Samples Healthcare Escape Fire: The Fight to Rescue American Healthcare

Escape Fire: The Fight to Rescue American Healthcare

691 words 3 page(s)

Matthew Heineman’s feature long documentary Escape Fire: The Fight to Rescue American Healthcare was released in 2012 and focuses on the best way to repair what the film describes as America broken health care system. Indeed, the health care system in general has been the subject of numerous political discussions following the Patient Protection and Affordable Care Act in 2010. To these ends the following paper is divided into two sections. Section one first provides a brief synopsis of the film then identifies and discusses the key themes. Section two then relates the themes contained in Escape Fire to nursing profession practice in the United States and provides a conclusion to the paper, highlighting the main controversies of the film and there relevance to health care professionals.

Matthew Heineman’s Escape Fire
Some of the major themes pertinent to healthcare professionals in Matthew Heineman’s Escape Fire are the critique of the current health care system, the controversy behind paying for health care and health care in the United States as a defunct business model. In particular, the film makes clear that the current system is failing primarily due to the fact the healthcare sector is run as a business rather than for the benefit of the patients. The business model also leads to a second point raised by the film, namely the ethical question over payment before treatment. In contrast to the United States, many other countries have an absolutely free health care system, for example the Nation Health Service in the United Kingdom provides free health care for all. A final theme the film raised was the conflict between the policy direction of the healthcare system and t6he belief of its key workers.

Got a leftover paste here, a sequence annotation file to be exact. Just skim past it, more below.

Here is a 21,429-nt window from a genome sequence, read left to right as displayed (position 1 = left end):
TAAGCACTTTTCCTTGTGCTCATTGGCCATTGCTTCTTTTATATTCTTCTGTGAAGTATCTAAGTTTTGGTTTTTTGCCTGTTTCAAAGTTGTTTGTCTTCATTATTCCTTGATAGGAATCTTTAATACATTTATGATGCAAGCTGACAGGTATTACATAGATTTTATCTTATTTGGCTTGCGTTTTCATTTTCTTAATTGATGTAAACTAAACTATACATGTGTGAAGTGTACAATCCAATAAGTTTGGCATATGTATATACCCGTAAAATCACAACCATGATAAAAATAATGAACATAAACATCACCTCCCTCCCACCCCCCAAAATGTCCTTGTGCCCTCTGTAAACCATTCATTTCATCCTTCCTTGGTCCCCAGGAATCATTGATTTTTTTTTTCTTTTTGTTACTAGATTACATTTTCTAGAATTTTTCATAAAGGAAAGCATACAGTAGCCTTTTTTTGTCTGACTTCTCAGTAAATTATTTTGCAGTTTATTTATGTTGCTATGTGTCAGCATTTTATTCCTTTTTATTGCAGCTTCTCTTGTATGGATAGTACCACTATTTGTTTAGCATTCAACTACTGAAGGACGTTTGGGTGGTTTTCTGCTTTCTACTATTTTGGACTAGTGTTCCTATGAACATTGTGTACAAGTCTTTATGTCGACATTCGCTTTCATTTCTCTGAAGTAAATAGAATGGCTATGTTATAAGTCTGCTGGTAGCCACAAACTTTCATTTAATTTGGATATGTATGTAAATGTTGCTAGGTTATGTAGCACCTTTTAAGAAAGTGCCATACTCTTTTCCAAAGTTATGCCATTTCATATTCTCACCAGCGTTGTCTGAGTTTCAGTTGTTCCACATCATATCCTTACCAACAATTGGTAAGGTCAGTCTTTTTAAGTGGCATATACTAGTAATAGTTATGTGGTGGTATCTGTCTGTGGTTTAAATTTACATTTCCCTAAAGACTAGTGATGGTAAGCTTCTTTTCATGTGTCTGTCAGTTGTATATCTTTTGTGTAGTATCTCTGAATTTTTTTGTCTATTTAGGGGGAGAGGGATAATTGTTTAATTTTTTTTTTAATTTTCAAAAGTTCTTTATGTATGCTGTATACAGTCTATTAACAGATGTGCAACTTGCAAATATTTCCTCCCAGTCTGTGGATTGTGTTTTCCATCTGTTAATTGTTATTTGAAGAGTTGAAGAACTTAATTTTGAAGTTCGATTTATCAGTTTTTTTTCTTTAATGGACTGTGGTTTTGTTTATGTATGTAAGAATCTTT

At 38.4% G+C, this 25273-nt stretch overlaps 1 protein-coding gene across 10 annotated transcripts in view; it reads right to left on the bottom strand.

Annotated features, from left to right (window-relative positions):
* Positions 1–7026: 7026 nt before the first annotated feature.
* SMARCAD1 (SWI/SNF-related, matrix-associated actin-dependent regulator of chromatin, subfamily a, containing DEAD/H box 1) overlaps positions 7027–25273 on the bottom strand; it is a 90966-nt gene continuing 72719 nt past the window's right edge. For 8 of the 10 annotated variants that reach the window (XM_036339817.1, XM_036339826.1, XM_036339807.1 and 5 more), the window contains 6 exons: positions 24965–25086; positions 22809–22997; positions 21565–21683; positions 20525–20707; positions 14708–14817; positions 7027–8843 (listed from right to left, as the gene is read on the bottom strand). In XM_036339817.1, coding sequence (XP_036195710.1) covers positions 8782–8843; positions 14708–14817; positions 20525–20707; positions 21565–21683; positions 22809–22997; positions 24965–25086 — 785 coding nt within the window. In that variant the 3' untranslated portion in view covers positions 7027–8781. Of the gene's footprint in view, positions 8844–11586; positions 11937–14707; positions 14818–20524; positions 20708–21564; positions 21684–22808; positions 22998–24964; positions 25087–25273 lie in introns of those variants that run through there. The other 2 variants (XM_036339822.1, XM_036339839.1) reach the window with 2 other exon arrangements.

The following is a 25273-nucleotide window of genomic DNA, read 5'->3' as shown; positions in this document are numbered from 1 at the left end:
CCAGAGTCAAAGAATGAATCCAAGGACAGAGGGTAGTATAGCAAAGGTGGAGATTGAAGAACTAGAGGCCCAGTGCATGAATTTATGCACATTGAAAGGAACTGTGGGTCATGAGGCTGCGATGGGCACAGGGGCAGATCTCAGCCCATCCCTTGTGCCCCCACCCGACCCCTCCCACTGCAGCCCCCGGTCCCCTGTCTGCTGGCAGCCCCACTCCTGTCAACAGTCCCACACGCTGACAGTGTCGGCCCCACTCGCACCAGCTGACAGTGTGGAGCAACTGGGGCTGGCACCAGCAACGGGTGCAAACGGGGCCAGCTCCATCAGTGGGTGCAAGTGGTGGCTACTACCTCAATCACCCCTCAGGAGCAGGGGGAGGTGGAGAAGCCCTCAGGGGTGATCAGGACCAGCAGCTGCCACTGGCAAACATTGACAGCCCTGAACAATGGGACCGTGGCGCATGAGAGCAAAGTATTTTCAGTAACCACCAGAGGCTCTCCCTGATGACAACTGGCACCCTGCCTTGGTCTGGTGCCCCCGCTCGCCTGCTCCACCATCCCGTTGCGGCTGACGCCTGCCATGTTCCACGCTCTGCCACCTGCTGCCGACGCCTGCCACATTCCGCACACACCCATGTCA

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The Relevance to Professional Practice
Many of the themes and statistics raised in Matthew Heineman’s Escape Fire are intimately linked to current consideration for health care professionals. One of the central arguments throughout the film was the difference between policy and the United States’ health care system as a whole to the actual opinions of health care professionals. Indeed, the commercialization of the health care system at present provides a patchwork of differing approaches which are wholly inconsistent with each other. Obirieze’s (and others) article demonstrates this in the huge difference between trauma care in the United States in differing territories (Obirieze et al). Similarly Berwick & Hackbath’s article argues that the healthcare system needs to be reformed to avoid the unnecessary level of waste that is currently associated with the United States health care system (Berwick & Hackbath). This topic is highly important in terms of healthcare professionals working in the United States as it illustrates how the culture surrounding healthcare needs to change.

A final point raised by the film is the heavy reliance on medicated drugs and often the dire consequences of unneeded medical procedure which are justified on a capital basis. Eisenberg’s article is similar to the recommendations the film advocates in the use of alternative medication (Eisenberg et al.). Indeed, as healthcare professionals it is important to consider the best line of treatment for a patient, with additional options resulting in a diverse and effective number of treatments for each individual case.

In conclusion, Matthew Heineman’s Escape Fire raises many important and contemporary issues surrounding the healthcare system in the United States, calling for a change of framework from a position based on commerce to a position based on care. This is highly relevant for front line healthcare professionals and it seems clear the United States needs to adopt a new approach to the Health care system.

  • Berwick, Donald M., and Andrew D. Hackbarth. “Eliminating waste in US health care.” JAMA: the journal of the American Medical Association 307.14 (2012): 1513-1516.
  • Obirieze, Augustine C., et al. “Regional variations in cost of trauma care in the United States: Who is paying more?.” The Journal of Trauma and Acute Care Surgery 73.2 (2012): 516-522.
  • Eisenberg, David M., et al. “Trends in alternative medicine use in the United States, 1990-1997.” JAMA: the journal of the American Medical Association280.18 (1998): 1569-1575.
  • Matthew Heineman (2012) Escape Fire: The Fight to Rescue American Healthcare. (Aisle C:
    Our Time Projects)